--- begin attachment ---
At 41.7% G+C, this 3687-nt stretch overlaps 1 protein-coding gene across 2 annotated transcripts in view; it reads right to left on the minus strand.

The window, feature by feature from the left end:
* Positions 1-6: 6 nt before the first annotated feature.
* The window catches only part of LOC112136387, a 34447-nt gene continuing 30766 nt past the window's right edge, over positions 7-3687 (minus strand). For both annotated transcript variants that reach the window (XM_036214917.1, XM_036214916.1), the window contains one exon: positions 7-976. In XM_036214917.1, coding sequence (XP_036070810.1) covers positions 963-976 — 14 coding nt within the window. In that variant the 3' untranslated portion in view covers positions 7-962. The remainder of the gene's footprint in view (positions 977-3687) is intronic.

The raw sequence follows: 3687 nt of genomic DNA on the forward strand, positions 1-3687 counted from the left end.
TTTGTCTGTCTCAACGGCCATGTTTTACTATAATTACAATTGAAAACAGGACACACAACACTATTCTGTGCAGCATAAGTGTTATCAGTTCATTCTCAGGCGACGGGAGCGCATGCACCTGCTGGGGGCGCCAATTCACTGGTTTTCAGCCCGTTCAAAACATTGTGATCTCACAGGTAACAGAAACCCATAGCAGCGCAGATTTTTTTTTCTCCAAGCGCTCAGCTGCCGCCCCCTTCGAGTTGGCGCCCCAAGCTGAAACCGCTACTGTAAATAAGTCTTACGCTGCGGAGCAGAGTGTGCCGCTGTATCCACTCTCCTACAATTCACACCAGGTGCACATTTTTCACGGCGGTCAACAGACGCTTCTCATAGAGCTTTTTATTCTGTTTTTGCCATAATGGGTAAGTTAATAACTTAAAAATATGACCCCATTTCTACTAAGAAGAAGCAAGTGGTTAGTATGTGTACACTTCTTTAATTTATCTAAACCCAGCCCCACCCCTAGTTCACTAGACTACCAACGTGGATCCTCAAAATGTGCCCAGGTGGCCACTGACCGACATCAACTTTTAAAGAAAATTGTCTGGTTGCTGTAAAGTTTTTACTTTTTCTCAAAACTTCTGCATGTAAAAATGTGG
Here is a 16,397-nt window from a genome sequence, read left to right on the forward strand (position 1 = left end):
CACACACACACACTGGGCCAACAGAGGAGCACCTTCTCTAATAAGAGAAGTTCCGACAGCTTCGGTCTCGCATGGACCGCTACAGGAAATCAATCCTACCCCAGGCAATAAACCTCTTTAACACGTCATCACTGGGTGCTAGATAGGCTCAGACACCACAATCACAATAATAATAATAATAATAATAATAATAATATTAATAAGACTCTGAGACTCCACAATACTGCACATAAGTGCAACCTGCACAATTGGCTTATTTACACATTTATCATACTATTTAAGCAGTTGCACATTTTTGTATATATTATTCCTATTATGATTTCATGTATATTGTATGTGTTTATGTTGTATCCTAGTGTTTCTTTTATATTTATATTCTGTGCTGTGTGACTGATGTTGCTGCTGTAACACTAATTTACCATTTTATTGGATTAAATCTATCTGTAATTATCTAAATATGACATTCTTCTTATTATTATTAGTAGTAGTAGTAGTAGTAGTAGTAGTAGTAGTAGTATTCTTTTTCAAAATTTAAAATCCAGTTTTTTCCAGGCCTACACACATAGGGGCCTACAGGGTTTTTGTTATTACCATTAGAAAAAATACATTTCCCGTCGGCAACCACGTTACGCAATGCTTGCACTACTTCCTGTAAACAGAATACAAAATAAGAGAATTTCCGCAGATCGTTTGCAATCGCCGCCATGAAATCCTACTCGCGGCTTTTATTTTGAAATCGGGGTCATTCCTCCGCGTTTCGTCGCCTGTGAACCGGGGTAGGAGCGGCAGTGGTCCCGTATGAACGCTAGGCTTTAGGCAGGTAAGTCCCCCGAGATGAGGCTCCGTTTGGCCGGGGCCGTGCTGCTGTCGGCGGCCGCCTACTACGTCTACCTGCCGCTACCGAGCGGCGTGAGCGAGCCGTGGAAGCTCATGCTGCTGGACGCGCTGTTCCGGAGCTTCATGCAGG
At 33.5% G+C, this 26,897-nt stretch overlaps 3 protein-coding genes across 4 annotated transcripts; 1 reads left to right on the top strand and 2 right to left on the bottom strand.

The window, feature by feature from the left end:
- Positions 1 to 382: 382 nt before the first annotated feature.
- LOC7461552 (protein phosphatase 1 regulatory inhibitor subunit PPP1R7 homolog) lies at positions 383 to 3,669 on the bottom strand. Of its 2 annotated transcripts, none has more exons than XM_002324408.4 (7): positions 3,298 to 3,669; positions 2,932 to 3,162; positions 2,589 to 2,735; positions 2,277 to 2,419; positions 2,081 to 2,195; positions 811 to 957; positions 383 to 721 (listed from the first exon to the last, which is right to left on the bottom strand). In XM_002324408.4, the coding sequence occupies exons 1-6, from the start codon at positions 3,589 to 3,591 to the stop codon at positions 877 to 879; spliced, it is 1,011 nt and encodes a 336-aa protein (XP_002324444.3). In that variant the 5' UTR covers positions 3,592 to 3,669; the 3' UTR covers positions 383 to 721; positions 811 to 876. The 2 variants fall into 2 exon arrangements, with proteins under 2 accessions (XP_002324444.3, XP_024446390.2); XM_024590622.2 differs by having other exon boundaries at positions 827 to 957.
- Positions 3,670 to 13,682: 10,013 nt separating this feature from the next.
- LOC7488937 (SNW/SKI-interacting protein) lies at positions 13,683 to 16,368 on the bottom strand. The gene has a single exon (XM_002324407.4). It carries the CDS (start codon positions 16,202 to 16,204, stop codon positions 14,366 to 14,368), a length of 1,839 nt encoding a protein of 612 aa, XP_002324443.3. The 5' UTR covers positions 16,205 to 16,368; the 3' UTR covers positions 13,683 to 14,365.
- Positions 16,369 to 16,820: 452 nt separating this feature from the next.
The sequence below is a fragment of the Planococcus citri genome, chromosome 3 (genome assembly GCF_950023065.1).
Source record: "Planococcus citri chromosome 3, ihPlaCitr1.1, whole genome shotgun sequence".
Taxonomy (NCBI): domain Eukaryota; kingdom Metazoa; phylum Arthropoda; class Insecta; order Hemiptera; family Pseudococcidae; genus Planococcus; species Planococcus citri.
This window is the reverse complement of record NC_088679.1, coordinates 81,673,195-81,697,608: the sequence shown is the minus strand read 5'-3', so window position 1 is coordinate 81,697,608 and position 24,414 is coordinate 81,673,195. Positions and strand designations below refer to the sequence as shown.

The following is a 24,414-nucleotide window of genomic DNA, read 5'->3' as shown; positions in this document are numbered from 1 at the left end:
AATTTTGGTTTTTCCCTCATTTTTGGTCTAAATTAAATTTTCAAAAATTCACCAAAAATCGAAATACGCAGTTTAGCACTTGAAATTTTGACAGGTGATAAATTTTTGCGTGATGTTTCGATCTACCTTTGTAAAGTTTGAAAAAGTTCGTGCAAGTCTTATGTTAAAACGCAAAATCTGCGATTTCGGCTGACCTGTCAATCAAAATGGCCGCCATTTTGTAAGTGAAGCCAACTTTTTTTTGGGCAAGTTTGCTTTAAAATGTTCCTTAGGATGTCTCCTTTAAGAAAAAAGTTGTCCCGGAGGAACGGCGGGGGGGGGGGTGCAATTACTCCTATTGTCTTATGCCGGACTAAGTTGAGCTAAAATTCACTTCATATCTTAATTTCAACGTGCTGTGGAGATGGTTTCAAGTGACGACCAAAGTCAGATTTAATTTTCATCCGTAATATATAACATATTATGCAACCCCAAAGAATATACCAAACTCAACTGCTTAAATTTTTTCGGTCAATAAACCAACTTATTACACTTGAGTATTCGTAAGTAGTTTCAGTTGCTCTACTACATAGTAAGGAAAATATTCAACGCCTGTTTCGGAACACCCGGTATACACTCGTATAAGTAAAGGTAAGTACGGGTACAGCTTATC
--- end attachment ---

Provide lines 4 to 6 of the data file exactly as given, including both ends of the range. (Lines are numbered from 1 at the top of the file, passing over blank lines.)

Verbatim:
* The window catches only part of LOC112136387, a 34447-nt gene continuing 30766 nt past the window's right edge, over positions 7-3687 (minus strand). For both annotated transcript variants that reach the window (XM_036214917.1, XM_036214916.1), the window contains one exon: positions 7-976. In XM_036214917.1, coding sequence (XP_036070810.1) covers positions 963-976 — 14 coding nt within the window. In that variant the 3' untranslated portion in view covers positions 7-962. The remainder of the gene's footprint in view (positions 977-3687) is intronic.

The raw sequence follows: 3687 nt of genomic DNA on the forward strand, positions 1-3687 counted from the left end.
TTTGTCTGTCTCAACGGCCATGTTTTACTATAATTACAATTGAAAACAGGACACACAACACTATTCTGTGCAGCATAAGTGTTATCAGTTCATTCTCAGGCGACGGGAGCGCATGCACCTGCTGGGGGCGCCAATTCACTGGTTTTCAGCCCGTTCAAAACATTGTGATCTCACAGGTAACAGAAACCCATAGCAGCGCAGATTTTTTTTTCTCCAAGCGCTCAGCTGCCGCCCCCTTCGAGTTGGCGCCCCAAGCTGAAACCGCTACTGTAAATAAGTCTTACGCTGCGGAGCAGAGTGTGCCGCTGTATCCACTCTCCTACAATTCACACCAGGTGCACATTTTTCACGGCGGTCAACAGACGCTTCTCATAGAGCTTTTTATTCTGTTTTTGCCATAATGGGTAAGTTAATAACTTAAAAATATGACCCCATTTCTACTAAGAAGAAGCAAGTGGTTAGTATGTGTACACTTCTTTAATTTATCTAAACCCAGCCCCACCCCTAGTTCACTAGACTACCAACGTGGATCCTCAAAATGTGCCCAGGTGGCCACTGACCGACATCAACTTTTAAAGAAAATTGTCTGGTTGCTGTAAAGTTTTTACTTTTTCTCAAAACTTCTGCATGTAAAAATGTGG